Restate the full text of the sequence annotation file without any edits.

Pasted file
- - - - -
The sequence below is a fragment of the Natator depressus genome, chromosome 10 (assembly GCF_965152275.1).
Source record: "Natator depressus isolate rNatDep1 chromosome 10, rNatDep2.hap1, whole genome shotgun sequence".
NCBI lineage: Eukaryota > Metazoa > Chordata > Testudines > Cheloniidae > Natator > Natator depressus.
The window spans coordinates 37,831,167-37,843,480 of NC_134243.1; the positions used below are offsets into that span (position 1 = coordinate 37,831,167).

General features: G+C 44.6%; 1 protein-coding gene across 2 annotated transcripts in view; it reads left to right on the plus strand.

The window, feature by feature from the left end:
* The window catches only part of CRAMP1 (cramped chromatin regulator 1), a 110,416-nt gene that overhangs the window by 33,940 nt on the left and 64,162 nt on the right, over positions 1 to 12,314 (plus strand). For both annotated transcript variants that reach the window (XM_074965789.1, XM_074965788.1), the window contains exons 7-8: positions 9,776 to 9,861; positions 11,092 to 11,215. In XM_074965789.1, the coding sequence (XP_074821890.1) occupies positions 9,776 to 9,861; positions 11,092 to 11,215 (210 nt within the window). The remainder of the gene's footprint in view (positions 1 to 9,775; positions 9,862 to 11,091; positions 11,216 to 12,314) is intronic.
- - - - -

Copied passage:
The sequence below is a fragment of the Natator depressus genome, chromosome 10 (assembly GCF_965152275.1).
Source record: "Natator depressus isolate rNatDep1 chromosome 10, rNatDep2.hap1, whole genome shotgun sequence".
NCBI lineage: Eukaryota > Metazoa > Chordata > Testudines > Cheloniidae > Natator > Natator depressus.
The window spans coordinates 37,831,167-37,843,480 of NC_134243.1; the positions used below are offsets into that span (position 1 = coordinate 37,831,167).

General features: G+C 44.6%; 1 protein-coding gene across 2 annotated transcripts in view; it reads left to right on the plus strand.

The window, feature by feature from the left end:
* The window catches only part of CRAMP1 (cramped chromatin regulator 1), a 110,416-nt gene that overhangs the window by 33,940 nt on the left and 64,162 nt on the right, over positions 1 to 12,314 (plus strand). For both annotated transcript variants that reach the window (XM_074965789.1, XM_074965788.1), the window contains exons 7-8: positions 9,776 to 9,861; positions 11,092 to 11,215. In XM_074965789.1, the coding sequence (XP_074821890.1) occupies positions 9,776 to 9,861; positions 11,092 to 11,215 (210 nt within the window). The remainder of the gene's footprint in view (positions 1 to 9,775; positions 9,862 to 11,091; positions 11,216 to 12,314) is intronic.